‘I hate this job!’
Marcus and Carl walked towards the Maglev station exit after their shift ended. They were still wearing their overalls.
‘Yeah, the autobots were shits today,’ said Carl. ‘That stupid kid throwing up on the platform like that! Then his mother rushing off like it wasn’t her brat doing it?’
The autobot supervisor had humiliated them both in front of the passengers waiting to board the train. The passengers had given the mess a wide berth, so it was already obvious the kid had chucked up all over the place. Then the autobot had called Marcus and Carl up specifically to deal with it, in front of the staring passengers.
Marcus had never before wanted to push so many smug bastards onto the track, and Carl had nearly come to blows with the autobot when it had told him to hurry up.
They passed through the environmental force field that protected the station and pressed their gel masks to their faces.
‘I don’t know what to tell you, Carl. People are shits.’
‘If I hear another word about how lucky we are to have this job, I’m gonna kill someone.’
‘I’ll give you the fucking gun, Carl.’
Marcus was tired of working for others, even if those others were hunks of metal with programmed AI personalities. Six months ago, he and Carl had sat an aptitude test set by the World Government. The government machine had churned out their most suitable job: cleaner. Marcus and Carl had grown up in a bad neighbourhood in Hunts Point, New York. On the stoop of Marcus’ apartment block, they’d dreamt of bigger things, what their lives would be like when they got older. They’d done everything together since they were eight years old, even took some jobs for the gangs running the streets. But the pay was shit and, at the age of twenty-five, Marcus needed a place to live after the World Government had listed their entire street as condemned. The cleaning job was the first thing Marcus wished Carl had done alone.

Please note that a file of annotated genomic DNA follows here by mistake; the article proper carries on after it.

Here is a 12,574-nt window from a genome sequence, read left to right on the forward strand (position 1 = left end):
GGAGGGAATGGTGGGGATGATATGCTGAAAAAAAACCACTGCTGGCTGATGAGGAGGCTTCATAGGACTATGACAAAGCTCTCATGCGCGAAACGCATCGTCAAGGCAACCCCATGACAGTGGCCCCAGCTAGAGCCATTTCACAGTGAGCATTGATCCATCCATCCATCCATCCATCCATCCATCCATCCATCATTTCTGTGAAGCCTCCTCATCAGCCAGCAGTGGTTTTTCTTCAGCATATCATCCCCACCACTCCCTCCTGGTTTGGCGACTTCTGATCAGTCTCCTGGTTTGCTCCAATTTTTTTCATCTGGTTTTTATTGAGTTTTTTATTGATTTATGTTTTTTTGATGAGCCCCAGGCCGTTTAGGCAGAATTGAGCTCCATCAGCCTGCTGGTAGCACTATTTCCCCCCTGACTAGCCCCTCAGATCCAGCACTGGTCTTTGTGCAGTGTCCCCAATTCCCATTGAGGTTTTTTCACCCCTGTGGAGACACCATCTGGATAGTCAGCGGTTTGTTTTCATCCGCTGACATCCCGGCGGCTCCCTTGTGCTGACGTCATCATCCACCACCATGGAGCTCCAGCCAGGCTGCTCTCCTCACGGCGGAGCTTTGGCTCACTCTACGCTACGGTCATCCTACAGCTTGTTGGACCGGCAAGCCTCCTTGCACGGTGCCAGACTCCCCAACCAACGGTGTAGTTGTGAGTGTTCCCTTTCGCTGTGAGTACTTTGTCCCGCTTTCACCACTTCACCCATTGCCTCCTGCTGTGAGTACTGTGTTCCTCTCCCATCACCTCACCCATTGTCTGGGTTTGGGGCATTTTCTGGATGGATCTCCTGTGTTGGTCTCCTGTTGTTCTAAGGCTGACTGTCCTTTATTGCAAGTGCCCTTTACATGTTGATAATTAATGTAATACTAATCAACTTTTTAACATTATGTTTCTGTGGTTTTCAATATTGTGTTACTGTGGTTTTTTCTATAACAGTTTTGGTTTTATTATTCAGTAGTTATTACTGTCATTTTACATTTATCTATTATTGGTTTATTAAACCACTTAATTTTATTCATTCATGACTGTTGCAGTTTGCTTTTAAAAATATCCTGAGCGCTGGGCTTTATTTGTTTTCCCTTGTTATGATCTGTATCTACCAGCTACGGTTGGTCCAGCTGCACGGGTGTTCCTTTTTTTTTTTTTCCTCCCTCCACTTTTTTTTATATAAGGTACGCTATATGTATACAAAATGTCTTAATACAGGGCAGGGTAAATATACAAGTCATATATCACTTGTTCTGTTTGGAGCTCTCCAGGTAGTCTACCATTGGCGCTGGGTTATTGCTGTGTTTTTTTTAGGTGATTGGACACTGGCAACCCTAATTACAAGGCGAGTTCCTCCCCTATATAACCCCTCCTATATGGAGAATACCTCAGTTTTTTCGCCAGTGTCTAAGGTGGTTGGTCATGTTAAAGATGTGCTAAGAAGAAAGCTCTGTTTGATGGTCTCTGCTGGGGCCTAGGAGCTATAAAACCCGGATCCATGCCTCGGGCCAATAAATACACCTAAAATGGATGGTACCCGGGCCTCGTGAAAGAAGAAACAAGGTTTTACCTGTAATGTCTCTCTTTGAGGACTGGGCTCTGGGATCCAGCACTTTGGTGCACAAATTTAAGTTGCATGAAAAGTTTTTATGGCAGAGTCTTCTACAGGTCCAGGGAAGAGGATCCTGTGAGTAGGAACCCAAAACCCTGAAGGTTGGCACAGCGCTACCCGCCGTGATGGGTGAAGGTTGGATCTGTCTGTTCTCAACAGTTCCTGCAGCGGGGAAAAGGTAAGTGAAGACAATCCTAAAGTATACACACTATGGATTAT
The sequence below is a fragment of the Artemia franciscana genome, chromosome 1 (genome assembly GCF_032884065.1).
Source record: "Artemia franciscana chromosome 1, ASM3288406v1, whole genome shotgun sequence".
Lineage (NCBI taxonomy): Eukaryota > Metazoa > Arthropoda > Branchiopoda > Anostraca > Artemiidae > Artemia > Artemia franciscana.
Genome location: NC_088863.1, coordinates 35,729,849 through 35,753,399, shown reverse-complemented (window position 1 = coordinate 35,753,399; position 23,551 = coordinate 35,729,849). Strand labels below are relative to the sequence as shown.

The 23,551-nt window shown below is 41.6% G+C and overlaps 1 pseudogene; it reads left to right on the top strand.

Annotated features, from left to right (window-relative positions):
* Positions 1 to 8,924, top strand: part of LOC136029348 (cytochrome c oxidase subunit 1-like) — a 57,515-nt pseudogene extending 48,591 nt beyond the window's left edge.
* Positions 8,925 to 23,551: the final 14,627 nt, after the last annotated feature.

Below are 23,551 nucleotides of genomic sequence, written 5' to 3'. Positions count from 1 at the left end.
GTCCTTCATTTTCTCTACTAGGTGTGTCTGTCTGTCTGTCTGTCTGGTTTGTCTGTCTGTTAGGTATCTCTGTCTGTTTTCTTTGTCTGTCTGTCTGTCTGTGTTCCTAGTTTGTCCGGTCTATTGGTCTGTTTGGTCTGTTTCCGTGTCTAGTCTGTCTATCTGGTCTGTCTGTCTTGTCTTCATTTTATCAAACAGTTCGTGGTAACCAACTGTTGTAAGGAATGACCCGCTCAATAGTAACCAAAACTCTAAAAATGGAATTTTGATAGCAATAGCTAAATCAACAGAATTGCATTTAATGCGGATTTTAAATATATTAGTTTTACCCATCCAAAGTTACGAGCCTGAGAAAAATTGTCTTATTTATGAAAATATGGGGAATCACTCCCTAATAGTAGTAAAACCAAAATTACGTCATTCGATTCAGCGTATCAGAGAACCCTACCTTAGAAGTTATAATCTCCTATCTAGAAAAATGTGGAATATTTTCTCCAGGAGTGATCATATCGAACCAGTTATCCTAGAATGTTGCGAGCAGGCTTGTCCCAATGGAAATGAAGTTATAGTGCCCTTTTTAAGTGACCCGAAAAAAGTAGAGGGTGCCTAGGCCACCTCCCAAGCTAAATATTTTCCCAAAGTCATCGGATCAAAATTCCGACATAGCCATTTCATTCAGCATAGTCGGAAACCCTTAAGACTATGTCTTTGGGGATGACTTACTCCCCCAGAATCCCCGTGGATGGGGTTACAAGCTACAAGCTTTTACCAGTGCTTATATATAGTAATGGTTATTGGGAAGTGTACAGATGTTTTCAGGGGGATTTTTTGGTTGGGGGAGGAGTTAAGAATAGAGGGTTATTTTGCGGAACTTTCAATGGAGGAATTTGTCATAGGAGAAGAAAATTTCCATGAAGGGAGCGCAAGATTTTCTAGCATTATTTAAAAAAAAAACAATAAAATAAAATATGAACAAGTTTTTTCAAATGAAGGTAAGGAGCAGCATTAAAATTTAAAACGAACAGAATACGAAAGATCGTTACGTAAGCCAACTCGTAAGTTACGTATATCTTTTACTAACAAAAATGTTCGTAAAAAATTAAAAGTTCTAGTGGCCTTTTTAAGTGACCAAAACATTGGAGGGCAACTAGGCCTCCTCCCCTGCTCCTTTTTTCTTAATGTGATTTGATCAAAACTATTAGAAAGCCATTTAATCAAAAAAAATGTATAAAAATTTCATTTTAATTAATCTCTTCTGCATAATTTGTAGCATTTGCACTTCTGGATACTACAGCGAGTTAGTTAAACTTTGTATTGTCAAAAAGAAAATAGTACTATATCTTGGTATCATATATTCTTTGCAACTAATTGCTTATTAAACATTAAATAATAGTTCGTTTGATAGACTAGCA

‘So when are we gonna pack in this shit?’ said Carl. ‘I’m nobody’s lackey.’
‘Fucked if I know.’
The job came with a government-owned apartment, a replicator and clean air guaranteed. Without a job, they would be kicked out onto the streets to live a life of unpredictability.
But that’s exactly what Marcus craved. Predictability kept him under the thumb. Unpredictability gave him chances he would never get on the slow, safe route.
They stopped off in a nearby bar. Marcus still had enough credit left over from the week before to afford one real drink. Not replicated shit; the bootleg stuff. He would make it a good one. Carl ordered his own drink and Marcus caught sight of his credit as he pressed his thumb to the payment panel. Carl had ten times more than Marcus.
Marcus ordered a triple-distilled whiskey and they both sat down in a dark-wood booth near the matching bar.
‘Hey, Carl, where the hell did you get that credit from?’
Carl took a sip. ‘This is good stuff. Really takes the edge off that pile of steaming shit we call a job.’ He looked at Marcus’ glass, untouched. ‘You gonna drink that?’
‘I asked you a question.’
Carl took another sip. ‘Around.’
‘This and that.’
‘Well, fuck, Carl. I could have guessed that. What, exactly?’
Carl struggled to suppress a smile. ‘Okay, but what I’m about to tell ya goes no further. Right?’
Marcus nodded and leaned forward. ‘There’s this fella called Enzo Agostini. Met him at one of the strip clubs over on East? Well, his daddy is some big name in the black market. He says the World Government is gearin’ up to leave this hellhole and us behind.’
‘And the extra credit?’